In terms of other harms, heroin addiction is the deadliest condition in psychiatry. But neither LSD nor marijuana use kills by overdose, and marijuana doesn’t seem to have significant impact on mortality rates (the effects of LSD on life expectancy haven’t been extensively studied). While both LSD and marijuana are associated with psychotic experiences, lasting psychosis is uncommon. And recent research suggests that cannabis and psychedelics could actually treatsome mental illnesses, including addictions.
Meanwhile, the most addictive and deadly drug is unscheduled: Cigarettes hook about two-thirds of people who try them, and kill around half of users. Alcohol — which, unlike marijuana, can cause overdose deaths, also known as alcohol poisoning — also escapes this regulation.
There’s no science to this system. The Controlled Substances Act was an attempt to justify existing legislation. Many laws prohibiting specific drugs had passed by the 1960s, often propelled by bias and propaganda and without consideration of relative risk.
For example, racist ideas about Black men who used cocaine and Chinese men who used opium helped push the 1914 Harrison Narcotics Act, which prohibited nonmedical use. The 1937 law that banned marijuana was fueled by racism against Mexicans and racist fears about Black jazzmen spreading both addiction and seductive music.
David Herzberg, professor of history at the University at Buffalo and author of “White Market Drugs: Big Pharma and the Hidden History of Addiction in America,” said that the Controlled Substances Act was an attempt to rationalize drug policy. “It was housekeeping,” he explained, a type of legislation aimed primarily at streamlining and tidying up existing law.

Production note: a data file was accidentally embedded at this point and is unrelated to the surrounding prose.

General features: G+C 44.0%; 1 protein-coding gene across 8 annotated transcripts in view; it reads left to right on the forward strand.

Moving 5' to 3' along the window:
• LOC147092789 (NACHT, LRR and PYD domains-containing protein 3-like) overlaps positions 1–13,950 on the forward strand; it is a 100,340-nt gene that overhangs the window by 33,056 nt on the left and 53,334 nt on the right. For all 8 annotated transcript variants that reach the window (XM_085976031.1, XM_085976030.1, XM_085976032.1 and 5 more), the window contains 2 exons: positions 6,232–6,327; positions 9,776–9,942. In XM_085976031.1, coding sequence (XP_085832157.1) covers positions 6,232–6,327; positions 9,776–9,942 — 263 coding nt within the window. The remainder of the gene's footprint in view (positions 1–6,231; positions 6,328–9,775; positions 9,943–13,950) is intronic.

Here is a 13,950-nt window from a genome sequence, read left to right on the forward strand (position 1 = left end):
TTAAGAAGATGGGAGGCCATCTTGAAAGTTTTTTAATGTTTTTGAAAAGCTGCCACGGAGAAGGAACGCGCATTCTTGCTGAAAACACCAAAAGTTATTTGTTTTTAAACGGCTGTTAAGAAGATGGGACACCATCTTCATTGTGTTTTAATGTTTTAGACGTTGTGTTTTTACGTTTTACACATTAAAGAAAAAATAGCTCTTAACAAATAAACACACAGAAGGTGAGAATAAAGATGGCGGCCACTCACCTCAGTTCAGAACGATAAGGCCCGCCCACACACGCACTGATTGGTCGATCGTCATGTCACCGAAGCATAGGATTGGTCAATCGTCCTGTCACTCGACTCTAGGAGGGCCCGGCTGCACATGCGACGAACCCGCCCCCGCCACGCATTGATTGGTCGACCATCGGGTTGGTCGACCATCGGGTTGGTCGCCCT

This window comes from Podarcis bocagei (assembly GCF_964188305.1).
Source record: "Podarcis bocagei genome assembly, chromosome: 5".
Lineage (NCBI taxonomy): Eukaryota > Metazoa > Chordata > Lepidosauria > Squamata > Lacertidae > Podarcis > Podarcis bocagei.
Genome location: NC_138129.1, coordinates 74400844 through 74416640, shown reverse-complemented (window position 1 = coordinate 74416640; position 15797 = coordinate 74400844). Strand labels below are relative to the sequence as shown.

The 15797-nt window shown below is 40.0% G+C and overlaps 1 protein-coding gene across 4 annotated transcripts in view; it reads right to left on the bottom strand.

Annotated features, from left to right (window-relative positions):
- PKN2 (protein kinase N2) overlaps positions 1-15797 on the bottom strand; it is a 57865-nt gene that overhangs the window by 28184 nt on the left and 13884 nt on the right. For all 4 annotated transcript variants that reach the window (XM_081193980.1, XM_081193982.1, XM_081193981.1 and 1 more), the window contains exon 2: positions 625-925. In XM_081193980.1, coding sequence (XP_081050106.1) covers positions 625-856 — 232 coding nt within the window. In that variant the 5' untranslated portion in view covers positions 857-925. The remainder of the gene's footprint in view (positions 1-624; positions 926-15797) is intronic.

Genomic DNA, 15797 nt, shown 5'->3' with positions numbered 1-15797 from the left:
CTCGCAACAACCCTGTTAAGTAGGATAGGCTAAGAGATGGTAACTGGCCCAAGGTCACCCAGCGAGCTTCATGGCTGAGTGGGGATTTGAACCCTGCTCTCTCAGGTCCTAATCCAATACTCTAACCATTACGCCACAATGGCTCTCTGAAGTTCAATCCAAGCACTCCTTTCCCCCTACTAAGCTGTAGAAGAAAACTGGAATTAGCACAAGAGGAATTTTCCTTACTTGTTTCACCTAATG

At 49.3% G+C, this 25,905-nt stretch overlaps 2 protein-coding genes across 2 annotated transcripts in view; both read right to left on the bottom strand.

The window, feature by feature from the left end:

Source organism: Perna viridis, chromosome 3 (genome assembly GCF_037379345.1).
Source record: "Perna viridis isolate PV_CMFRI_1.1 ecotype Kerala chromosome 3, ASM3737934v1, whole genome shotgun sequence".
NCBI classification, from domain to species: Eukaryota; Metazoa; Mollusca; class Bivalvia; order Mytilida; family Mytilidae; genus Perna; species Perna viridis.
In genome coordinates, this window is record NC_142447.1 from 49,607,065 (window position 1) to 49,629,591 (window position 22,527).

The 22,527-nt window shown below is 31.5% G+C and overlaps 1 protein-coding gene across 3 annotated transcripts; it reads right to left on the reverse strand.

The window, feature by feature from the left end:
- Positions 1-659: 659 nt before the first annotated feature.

The act also included an element of reform. It removed draconian mandatory minimum drug sentences that had been imposed in the 1950s and were later recognized as failures. These laws treated the possession and sale of marijuana, cocaine and heroin as equally bad, with mandatory sentences starting at two to five years, and higher for repeat offenses. But in the 1980s, propelled by fear of crime linked to crack cocaine, Congress reversed course and made some sentences even tougher.
The Controlled Substances Act “was built to accommodate competing impulses,” said Joseph Spillane, professor of history at the University of Florida, describing how it was intended to organize regulation and allow for quick bans of newly discovered substances.
It also created a Catch-22. Schedule I drugs are declared to have no medical uses. But studies of possible benefits are not required before prohibition. And once a drug is banned, research is highly restricted. This is why data on medical cannabis is so sparse.